For many years in the seventeenth century, this house in the center of Antwerp was the residence and workplace of the Flemish painter and diplomat Peter Paul Rubens (1577–1640).
In 1631 Rubens hosted a prominent visitor here at his home, namely Marie de’ Medici, the widow of the assassinated King Henri IV of France and the mother of Louis XIII. Presumably it was during this visit that Marie de’ Medici commissioned Rubens to paint a series of monumental allegorical pictures giving her version of her life and hard times.
Twenty-four of these paintings are now on display in the Louvre in Paris, as I have described in my post Ruebens and Marie de’ Medici in the Louvre.
The Rubens house in Antwerp is now a museum devoted to his life and work, and also the work of some of his students and assistants.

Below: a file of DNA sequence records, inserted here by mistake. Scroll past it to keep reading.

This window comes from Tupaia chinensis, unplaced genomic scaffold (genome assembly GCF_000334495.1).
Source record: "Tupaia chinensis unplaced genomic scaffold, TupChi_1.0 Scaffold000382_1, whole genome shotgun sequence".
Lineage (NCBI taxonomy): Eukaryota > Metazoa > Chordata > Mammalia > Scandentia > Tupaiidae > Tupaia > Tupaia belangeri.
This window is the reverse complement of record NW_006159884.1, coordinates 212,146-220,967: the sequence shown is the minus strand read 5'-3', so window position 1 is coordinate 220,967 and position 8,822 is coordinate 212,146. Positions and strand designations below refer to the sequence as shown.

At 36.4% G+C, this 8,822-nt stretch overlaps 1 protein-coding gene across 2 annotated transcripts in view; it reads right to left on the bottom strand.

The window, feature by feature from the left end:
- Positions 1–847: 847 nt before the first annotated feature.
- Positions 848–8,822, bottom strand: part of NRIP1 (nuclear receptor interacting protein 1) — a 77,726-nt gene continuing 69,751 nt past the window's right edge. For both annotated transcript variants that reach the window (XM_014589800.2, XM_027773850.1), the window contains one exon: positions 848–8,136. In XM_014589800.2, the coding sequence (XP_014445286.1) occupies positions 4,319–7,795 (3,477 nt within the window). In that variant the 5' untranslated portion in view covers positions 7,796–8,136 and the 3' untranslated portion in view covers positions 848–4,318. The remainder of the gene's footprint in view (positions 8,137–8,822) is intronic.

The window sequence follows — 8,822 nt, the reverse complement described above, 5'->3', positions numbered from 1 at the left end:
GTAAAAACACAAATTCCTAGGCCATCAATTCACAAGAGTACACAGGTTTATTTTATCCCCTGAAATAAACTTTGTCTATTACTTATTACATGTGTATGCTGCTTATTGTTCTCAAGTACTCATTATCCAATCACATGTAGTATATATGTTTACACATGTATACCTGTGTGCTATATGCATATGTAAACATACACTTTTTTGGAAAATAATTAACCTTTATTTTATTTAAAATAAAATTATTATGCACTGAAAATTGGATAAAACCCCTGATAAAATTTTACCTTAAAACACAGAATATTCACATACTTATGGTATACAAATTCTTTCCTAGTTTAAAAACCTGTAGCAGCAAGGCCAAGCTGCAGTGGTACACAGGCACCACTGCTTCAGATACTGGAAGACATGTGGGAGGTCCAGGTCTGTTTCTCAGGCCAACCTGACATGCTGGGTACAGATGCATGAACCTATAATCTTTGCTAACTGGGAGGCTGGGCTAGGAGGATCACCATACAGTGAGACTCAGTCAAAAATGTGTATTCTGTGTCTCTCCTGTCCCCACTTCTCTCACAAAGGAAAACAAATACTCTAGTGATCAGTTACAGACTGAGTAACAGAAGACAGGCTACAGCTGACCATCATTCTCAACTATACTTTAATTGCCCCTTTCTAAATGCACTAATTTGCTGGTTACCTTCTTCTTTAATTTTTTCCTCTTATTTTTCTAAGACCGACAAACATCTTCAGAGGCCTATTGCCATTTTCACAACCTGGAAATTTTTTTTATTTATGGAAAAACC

According to the museum’s website, the garden of the Rubens House was “completely re-laid” in the 1940s. “For the large decorative elements, such as the fountain, the wooden doors and the pergola, the garden architect was able to refer to paintings of Rubens and his surroundings.”
This Velo-Antwerpen bike station is located directly in front of the Rubens House.
Address: Wapper 9-11, Antwerpen
My photos in this post are from 2012. I revised the text in 2020.
See more posts on Antwerp, Belgium.